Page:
The decline to moral bankruptcy of the GOP


#5625

If an argument is stupid, that doesn’t mean the people are. I said the former, not the latter.


#5626

I dunno, though hyperbolic, you’re probably right in one sense. The discussion is actually not based on which President is worse, but whether Trump is an aberration that represents some weird wrong turn taken and embraced by the modern GOP or whether he’s the inevitable current iteration of a long-running trend in that party. And maybe it’s useless to litigate that, recognizing that we all agree that the GOP as it stands is dangerous.

On the other hand, those who don’t understand history are doomed to repeat it and all that. I think the more on point discussion topic is what role conservativism should play in national politics. I can see a good case for principled conservative ideology balancing out the liberal tendency to tinker with economic and political systems, but during my whole lifetime, conservatives in this country have hitched their wagons to the GOP, which has (arguably, of course) never done any good for this country at all. In fact, it’s been characterized by propaganda, lies, and hatred as long as I can remember. It’s impossible for me to trust an ideology that has done this. I can’t see conservativism as anything but impossibly tainted and its proponents as anything but naive or disingenuous. It would be one thing if conservatives were doing any soul searching about why the GOP produced Trump, but they–like @Timex here–generally aren’t; they’re glossing Trump as something new and monstrous, a very recent wrong turn in the GOP’s trajectory. I don’t think it’s that hard to point backwards at problems the GOP has had as far as the eye can see, not just warning signs but actual evil (hence the discussion about Bush.) I think a truthful, principled conservative political bloc would be good for the US, but you can’t have it without confronting why the GOP? Why those political tactics? How to prevent something like this in the future? How can conservatives make their case without resorting to propaganda and propping up dimwitted demagogues?


#5627

See, this is part of the absurdity.
Bush was not an evil man. He wasn’t doing stuff with a disregard for the United States. He actually gave a fuck about the country, while Trump absolutely does not. Bush actually exhibited some real leadership, in times of severe duress. The prior Bush held things together while the world’s other super-power collapsed in on itself.

I get that you guys apparently hated Bush with the same level of irrationality that lunatics hated Obama… but Bush was not like Trump.

I can only guess that from this conversation that some of you guys actually maxxed out your hate meters on guys like Bush, so you literally don’t have anywhere to go from there, so Trump is the same. But that’s crazy.

Anyway, as I had said previously, there’s clearly no middle ground here. We have fundamentally different views of reality, I’m not sure why I keep talking about it.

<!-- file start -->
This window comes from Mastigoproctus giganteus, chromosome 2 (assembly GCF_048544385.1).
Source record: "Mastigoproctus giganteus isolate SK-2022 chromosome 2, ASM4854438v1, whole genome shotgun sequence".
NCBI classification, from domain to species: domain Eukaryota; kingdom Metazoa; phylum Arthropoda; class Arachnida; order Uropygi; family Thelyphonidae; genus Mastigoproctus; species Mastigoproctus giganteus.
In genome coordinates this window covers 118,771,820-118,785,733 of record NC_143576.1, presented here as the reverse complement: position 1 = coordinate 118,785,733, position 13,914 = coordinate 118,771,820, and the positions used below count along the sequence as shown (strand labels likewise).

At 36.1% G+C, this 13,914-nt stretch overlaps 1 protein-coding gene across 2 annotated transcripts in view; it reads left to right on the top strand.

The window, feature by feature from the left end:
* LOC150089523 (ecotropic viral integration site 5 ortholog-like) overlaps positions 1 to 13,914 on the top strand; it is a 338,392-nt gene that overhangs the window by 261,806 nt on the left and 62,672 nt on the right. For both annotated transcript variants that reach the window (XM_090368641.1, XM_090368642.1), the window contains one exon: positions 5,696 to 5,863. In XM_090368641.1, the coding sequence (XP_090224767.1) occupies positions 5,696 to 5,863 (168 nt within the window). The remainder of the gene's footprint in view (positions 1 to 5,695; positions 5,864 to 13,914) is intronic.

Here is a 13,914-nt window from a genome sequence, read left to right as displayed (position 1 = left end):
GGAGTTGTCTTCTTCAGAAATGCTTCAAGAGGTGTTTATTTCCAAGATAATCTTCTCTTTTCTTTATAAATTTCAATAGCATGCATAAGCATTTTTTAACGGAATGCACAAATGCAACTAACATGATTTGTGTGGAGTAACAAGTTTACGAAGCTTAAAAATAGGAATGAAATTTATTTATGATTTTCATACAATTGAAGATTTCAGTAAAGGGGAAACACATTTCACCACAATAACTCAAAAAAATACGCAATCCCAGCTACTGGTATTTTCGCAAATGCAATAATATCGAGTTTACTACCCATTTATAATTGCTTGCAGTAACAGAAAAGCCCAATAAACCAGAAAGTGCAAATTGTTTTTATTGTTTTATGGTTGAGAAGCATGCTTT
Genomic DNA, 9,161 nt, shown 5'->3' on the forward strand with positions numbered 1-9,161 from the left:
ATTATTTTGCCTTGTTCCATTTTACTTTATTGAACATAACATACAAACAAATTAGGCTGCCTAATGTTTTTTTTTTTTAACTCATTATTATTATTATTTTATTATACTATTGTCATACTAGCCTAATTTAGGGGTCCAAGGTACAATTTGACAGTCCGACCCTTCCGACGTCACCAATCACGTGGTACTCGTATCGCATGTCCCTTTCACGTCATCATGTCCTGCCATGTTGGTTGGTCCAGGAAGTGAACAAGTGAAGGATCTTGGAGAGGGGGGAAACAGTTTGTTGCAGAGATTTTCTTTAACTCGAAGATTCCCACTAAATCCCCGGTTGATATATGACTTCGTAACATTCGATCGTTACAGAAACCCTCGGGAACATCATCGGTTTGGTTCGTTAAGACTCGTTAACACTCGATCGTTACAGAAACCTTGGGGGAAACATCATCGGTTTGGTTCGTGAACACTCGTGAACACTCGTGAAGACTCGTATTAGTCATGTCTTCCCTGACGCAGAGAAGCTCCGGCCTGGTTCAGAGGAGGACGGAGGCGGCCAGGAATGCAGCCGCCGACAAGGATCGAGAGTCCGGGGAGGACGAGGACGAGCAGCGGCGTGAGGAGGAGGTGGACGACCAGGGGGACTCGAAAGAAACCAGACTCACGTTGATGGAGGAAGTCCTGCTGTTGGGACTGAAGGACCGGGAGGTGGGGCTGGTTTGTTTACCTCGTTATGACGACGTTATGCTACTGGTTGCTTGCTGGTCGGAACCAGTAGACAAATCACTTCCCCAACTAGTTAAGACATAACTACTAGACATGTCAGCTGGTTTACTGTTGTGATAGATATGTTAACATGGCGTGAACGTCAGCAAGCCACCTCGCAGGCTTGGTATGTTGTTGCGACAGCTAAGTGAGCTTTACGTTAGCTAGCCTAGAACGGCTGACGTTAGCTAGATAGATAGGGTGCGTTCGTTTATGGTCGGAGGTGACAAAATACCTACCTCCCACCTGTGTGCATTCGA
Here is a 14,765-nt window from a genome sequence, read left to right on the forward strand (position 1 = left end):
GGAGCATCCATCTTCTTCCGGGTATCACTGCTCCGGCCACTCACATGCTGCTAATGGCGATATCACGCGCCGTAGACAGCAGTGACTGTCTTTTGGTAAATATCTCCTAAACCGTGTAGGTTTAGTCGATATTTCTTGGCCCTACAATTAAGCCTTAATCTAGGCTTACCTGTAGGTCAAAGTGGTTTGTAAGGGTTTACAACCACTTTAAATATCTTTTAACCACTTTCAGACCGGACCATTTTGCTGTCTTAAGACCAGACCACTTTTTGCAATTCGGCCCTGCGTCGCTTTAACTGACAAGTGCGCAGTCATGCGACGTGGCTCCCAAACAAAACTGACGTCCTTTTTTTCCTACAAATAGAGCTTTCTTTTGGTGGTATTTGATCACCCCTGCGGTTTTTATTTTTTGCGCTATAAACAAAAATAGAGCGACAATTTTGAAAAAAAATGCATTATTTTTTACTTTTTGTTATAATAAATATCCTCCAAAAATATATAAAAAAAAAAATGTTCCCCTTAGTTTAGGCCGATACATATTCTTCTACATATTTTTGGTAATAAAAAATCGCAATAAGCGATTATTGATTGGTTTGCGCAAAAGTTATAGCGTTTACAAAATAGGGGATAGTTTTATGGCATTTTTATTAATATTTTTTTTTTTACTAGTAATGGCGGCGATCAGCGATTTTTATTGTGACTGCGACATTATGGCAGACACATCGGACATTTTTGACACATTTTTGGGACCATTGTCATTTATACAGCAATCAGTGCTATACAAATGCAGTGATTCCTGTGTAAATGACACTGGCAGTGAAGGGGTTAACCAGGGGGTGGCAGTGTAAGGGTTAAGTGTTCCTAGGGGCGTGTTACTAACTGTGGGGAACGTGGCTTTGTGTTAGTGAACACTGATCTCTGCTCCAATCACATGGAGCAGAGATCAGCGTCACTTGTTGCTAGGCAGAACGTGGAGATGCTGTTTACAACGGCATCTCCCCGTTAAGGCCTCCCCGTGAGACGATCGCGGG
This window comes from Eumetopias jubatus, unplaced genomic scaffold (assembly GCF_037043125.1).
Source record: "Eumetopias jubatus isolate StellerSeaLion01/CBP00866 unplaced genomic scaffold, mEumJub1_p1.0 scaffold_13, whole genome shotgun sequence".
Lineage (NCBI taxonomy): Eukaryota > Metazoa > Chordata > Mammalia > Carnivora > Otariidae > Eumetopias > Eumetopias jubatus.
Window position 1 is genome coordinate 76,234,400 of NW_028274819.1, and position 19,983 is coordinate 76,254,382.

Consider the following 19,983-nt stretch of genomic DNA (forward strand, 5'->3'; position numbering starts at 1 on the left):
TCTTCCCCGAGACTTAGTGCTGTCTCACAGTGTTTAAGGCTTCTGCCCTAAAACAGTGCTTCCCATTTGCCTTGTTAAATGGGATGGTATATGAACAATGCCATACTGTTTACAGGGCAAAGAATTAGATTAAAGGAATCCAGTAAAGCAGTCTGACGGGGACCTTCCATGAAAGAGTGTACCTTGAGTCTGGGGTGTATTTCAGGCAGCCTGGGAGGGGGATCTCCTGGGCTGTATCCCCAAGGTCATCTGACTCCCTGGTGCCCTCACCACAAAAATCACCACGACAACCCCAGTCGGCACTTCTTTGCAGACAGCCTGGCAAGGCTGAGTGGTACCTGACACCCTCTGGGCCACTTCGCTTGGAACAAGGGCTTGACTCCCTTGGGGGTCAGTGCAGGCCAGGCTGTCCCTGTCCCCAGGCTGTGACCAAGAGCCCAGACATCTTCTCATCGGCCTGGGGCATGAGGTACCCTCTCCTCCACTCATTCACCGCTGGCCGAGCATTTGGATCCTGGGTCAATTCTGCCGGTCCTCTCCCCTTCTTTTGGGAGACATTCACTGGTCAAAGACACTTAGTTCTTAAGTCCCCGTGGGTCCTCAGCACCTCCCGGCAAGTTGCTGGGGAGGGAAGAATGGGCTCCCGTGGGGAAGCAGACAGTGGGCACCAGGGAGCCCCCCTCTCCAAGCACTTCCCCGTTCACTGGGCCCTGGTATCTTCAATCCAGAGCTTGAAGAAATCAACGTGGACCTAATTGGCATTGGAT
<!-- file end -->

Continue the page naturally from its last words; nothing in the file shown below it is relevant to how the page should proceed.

#5628

I see Trump (and his maladministration) as different in degree, not kind. The formerly unspoken or quiet parts (racism, misogyny, policy in service of the 1%, wanting to rule rather than govern, etc.) are now shouted through a loudspeaker.


#5629

Probably true. I misspoke above…I was trying to talk about the actions of the presidency as a whole, not the presidents themselves. Which I said in the line prior to the one you quoted, but not clearly enough. (Though I suspect Trump actually is evil.) Let me restate the point:

The actions of the Trump administration are chaotic evil while the actions of the Bush administration were lawful evil…still evil either way.


#5630

This. Thanks for articulating it.


#5631

See, I disagree. Bush ordered people tortured. Now, you can say he did that because he thought it was the right thing to do, that it was for the benefit of the country; but lots of very evil people can offer that same defense.

And this is nothing but an insult. People are articulating their grievances about Bush, and they are not irrational grievances. No one here is manufacturing false grievances about Bush in the way people did about Obama.


#5632

Perfect example of one way that the GOP conducts its propaganda, enabled by the very #NeverTrump conservatives who are trying to excuse the GOP for Trump:

Both Siderist: Conservatives hated Obama. Liberals hated Bush. Both sides are irrational. America needs to meet in the middle.

Reality: The Bush administration engaged in torture, started an illegal surveillance program, lied us into war, had a woeful and deadly response to Katrina, and operated extra-legal black sites. Obama… tried to give more people health insurance? Liberals are actually on pretty solid moral ground when repudiating torture and America is better off if it remembers that history and repudiates it too.


#5633

Just substitute Bush for “the other team”, and you have your winner. Nothing you say is going to matter. You’re dealing with people who hate “the other team.”

You might as well be asking Packers fans about the Vikings. It’s not rational. There is no nuance. The other team is bad. Everything they do is bad. They’re evil and should die.

It’s where we are in America (maybe the world, but I live here), or at least where a too large subset of people are.


#5634